Ryan Jones bio photo

Ryan Jones

Ryan is head of Foundational Services, developing applications and microservices in Node.js and Java Spring Boot, and managing our Docker Swarm Stack with Portainer, Traefik, Nginx, Elasticsearch and more.

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In this post, I’ll use a Jupyter Notebook to spin up a local Docker Swarm running a private Docker Registry, a Registry Frontend, Traefik and Portainer.

Check out this recording of my talk (25 min)!

Background

Docker has been a buzzword around software development teams for several years already, and the buzz has continued to grow stronger and louder. This has certainly brought much beloved excitement to the community, but it has also created a lot of noise. It can be challenging for veterans to sift through available options, and daunting for new-comers to even know where to start (hint: start here).

Docker has made testing and evaluating applications easier and faster than ever before! While it is simple to spin up a single container, sometimes a full stack is required. For example, you may want to test a build or versioning strategy without pushing to your official registry. You may want to test routing changes with your favorite reverse-proxy. You may want to introduce global logging. Wouldn’t it be great if you could do all of this locally? And without breaking a sweat?

At Conversant, we’re using Docker from early development, to QA, and even production. We’ve built up our stack around Docker Swarm and embraced Docker CE and many other open source solutions: Portainer, Traefik, Docker Registry, Elasticsearch and more. We also believe in giving back. We hope you enjoy Docker Swarm Local!

Getting Started

Note: This demo assumes Mac OS. Watch the repo and/or contribute for Windows or Ubuntu support.

Cloning the Repo

To get started, head over to the Github page where you can browse source code and clone the Repo:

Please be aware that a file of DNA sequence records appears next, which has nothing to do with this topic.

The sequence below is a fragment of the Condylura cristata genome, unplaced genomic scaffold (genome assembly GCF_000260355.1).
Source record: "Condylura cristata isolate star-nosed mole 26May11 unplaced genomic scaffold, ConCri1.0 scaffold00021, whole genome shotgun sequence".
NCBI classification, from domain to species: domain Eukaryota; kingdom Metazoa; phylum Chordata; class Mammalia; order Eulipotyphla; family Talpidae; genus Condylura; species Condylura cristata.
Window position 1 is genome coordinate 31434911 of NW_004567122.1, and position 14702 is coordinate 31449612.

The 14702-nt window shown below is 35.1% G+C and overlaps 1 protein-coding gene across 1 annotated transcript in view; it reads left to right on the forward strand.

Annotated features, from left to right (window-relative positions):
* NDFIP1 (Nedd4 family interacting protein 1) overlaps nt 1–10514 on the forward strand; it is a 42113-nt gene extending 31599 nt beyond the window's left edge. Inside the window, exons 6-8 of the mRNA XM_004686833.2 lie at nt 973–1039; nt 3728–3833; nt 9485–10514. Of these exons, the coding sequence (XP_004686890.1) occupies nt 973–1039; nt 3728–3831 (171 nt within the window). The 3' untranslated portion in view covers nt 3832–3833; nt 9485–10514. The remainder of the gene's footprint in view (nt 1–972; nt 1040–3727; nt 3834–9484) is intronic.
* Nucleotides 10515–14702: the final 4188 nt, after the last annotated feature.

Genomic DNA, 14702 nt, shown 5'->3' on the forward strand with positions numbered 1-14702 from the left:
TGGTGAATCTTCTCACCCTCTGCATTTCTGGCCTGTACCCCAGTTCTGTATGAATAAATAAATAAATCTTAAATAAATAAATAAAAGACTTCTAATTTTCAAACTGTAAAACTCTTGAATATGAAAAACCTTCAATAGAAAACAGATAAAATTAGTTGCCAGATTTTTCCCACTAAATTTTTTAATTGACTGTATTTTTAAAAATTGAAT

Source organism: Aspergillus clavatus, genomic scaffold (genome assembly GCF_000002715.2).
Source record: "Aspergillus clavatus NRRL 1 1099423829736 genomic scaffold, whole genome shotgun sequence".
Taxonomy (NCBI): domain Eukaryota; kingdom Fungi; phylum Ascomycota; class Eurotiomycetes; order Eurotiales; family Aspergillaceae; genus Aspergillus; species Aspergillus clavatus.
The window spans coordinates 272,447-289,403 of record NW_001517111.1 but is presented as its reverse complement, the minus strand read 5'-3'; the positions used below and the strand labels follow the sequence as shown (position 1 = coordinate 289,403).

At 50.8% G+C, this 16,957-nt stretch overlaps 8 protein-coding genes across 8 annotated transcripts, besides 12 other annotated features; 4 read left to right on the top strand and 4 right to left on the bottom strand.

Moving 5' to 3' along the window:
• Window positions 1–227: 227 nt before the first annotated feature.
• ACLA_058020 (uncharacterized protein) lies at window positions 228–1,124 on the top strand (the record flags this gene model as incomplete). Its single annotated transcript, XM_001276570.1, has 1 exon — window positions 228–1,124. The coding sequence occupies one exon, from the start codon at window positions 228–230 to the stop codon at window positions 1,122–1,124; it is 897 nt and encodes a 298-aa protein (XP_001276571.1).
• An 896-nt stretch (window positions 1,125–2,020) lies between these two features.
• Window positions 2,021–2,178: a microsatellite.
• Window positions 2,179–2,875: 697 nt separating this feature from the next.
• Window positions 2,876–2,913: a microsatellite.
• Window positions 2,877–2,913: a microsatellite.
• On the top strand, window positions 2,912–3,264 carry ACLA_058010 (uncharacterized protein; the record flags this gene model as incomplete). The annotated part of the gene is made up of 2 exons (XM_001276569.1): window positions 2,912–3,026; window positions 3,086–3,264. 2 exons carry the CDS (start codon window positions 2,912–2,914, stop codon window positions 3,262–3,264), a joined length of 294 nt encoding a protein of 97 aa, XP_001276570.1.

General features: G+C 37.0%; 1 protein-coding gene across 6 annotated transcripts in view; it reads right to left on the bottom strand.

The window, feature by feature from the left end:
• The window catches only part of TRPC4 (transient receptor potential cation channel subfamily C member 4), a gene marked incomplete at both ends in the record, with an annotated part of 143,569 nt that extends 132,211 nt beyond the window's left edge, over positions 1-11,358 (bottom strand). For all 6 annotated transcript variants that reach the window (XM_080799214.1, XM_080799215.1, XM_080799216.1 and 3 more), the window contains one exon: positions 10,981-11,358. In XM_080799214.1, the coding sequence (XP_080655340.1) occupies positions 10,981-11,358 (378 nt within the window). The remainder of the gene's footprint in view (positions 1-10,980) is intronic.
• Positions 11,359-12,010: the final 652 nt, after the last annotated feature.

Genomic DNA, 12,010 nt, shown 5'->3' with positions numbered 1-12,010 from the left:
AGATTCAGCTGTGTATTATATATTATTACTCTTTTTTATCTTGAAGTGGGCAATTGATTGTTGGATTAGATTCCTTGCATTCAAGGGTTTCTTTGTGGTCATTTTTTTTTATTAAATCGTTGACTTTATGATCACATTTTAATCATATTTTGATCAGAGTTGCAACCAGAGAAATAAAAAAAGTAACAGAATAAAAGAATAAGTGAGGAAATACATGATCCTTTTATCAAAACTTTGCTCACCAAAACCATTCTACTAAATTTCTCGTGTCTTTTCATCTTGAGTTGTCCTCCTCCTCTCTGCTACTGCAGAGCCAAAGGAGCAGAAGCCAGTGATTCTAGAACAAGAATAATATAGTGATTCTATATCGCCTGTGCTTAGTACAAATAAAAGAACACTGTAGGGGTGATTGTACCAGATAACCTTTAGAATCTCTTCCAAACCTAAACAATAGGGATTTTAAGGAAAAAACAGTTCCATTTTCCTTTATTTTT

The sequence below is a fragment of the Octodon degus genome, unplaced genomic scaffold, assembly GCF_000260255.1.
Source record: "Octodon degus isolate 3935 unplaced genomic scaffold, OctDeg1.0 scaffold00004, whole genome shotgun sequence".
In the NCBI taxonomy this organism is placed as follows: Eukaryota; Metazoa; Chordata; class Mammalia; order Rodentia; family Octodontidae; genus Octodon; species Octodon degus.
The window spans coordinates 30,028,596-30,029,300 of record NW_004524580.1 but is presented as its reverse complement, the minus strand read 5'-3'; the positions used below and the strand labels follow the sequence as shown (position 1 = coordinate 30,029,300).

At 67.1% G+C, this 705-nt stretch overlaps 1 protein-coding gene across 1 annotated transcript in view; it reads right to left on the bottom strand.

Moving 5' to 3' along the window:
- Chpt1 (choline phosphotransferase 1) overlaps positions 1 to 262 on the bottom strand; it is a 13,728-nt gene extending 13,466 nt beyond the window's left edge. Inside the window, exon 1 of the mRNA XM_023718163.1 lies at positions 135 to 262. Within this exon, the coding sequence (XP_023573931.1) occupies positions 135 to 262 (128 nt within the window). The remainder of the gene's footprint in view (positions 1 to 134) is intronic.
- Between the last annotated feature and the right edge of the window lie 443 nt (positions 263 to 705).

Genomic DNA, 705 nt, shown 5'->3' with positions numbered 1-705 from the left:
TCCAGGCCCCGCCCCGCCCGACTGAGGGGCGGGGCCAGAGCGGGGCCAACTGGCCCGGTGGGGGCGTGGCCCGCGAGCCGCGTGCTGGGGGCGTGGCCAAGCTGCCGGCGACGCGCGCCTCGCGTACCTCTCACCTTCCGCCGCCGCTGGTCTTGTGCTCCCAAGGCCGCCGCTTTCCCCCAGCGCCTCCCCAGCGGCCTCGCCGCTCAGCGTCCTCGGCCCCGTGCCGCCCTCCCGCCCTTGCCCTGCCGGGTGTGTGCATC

https://github.com/conversant/docker-swarm-local

Installing Jupyter

If you’re new to Jupyter, head over to the install page.

The demo is written as a Bash notebook, so we’ll need to install the Bash Kernel as described here.

Run the following command to install the bash kernel for Jupyter:

pip install bash_kernel
python -m bash_kernel.install

Running Jupyter

In a new terminal from the root of the project directory, run the following command:

jupyter notebook

Jupyter will launch in a browser and you’ll see a file named jupyter-notebook.ipynb:

Select it and follow along as we run each step in the notebook.

Following Along

If you’re new to Jupyter Notebooks, please check out their Quick Start Guide.

If at any time you wish to reset the notebook, simply select “Kernel” then “Restart & Clear Output”:

Click the Run button in the Notebook to advance through the commands…

The first steps in our notebook sets up a couple of environment variables:

  • $USER: defaults to the current user
  • $HOST: name of the virtual host we’ll create next

We’ll now create our first host using docker machine. It will be given the name from $HOST above, and we’ll grab its IP for use later…

We’ll continue to initialize the swarm on our new host, deploy stacks for Docker Registry, Traefik and more, push images to our private registry, and spin up a couple more nodes and register those with our swarm.

Now check out my video where I continue to walk through each step in detail! By the end, you too will have a local Docker Swarm running with Traefik, Portainer, and your own private Docker Registry.